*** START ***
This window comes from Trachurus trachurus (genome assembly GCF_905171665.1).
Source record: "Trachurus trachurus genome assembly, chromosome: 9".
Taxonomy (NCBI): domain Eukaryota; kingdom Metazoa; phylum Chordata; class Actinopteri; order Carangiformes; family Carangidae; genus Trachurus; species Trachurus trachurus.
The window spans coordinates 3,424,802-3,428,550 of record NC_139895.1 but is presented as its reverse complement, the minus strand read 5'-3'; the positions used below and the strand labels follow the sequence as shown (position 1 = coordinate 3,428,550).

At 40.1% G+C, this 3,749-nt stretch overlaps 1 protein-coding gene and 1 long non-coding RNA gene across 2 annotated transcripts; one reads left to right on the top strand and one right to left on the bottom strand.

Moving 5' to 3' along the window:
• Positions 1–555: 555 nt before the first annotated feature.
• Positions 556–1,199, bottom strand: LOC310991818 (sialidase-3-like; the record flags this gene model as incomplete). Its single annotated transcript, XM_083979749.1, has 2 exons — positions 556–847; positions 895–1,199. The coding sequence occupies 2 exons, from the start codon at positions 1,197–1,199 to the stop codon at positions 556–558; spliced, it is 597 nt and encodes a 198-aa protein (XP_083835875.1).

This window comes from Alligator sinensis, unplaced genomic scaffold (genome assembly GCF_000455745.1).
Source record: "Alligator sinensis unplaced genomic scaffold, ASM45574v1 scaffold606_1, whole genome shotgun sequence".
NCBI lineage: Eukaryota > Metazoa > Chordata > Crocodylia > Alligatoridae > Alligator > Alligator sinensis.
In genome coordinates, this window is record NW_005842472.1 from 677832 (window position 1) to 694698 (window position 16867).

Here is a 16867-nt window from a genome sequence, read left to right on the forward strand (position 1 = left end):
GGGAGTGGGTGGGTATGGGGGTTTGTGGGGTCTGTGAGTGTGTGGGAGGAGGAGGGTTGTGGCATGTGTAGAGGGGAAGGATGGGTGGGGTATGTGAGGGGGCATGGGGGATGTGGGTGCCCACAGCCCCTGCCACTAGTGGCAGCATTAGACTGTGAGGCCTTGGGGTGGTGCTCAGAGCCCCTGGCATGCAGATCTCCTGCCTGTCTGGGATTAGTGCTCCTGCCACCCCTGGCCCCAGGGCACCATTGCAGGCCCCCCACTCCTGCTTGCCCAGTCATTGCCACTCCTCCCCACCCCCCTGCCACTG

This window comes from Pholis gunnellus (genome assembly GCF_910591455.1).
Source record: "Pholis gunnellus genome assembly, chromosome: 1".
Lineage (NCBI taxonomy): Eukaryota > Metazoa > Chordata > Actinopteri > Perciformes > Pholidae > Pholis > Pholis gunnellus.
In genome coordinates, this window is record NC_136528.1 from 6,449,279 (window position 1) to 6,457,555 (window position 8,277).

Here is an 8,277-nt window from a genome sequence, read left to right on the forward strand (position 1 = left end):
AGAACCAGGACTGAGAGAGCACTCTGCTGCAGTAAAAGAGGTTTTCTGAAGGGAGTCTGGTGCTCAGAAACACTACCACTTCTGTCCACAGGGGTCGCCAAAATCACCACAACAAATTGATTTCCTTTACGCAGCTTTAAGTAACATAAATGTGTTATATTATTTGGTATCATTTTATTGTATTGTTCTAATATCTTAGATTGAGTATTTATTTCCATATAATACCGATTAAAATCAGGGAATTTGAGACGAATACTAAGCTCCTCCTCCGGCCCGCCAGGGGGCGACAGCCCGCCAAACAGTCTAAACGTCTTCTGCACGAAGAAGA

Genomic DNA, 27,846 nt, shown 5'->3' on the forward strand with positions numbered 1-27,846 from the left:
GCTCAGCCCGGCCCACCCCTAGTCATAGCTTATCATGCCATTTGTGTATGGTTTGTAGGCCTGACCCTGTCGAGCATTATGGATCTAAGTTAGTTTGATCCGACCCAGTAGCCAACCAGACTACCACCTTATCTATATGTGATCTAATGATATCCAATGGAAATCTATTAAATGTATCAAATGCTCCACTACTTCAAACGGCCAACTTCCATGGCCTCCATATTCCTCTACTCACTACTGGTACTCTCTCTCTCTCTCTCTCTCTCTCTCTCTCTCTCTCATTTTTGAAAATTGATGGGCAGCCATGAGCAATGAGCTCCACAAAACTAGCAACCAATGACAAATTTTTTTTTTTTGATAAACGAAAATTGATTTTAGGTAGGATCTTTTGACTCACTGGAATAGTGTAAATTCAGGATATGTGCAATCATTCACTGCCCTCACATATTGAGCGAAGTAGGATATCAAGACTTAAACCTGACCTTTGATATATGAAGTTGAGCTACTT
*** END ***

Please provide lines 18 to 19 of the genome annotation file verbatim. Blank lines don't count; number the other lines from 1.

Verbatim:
In genome coordinates, this window is record NC_136528.1 from 6,449,279 (window position 1) to 6,457,555 (window position 8,277).

Here is an 8,277-nt window from a genome sequence, read left to right on the forward strand (position 1 = left end):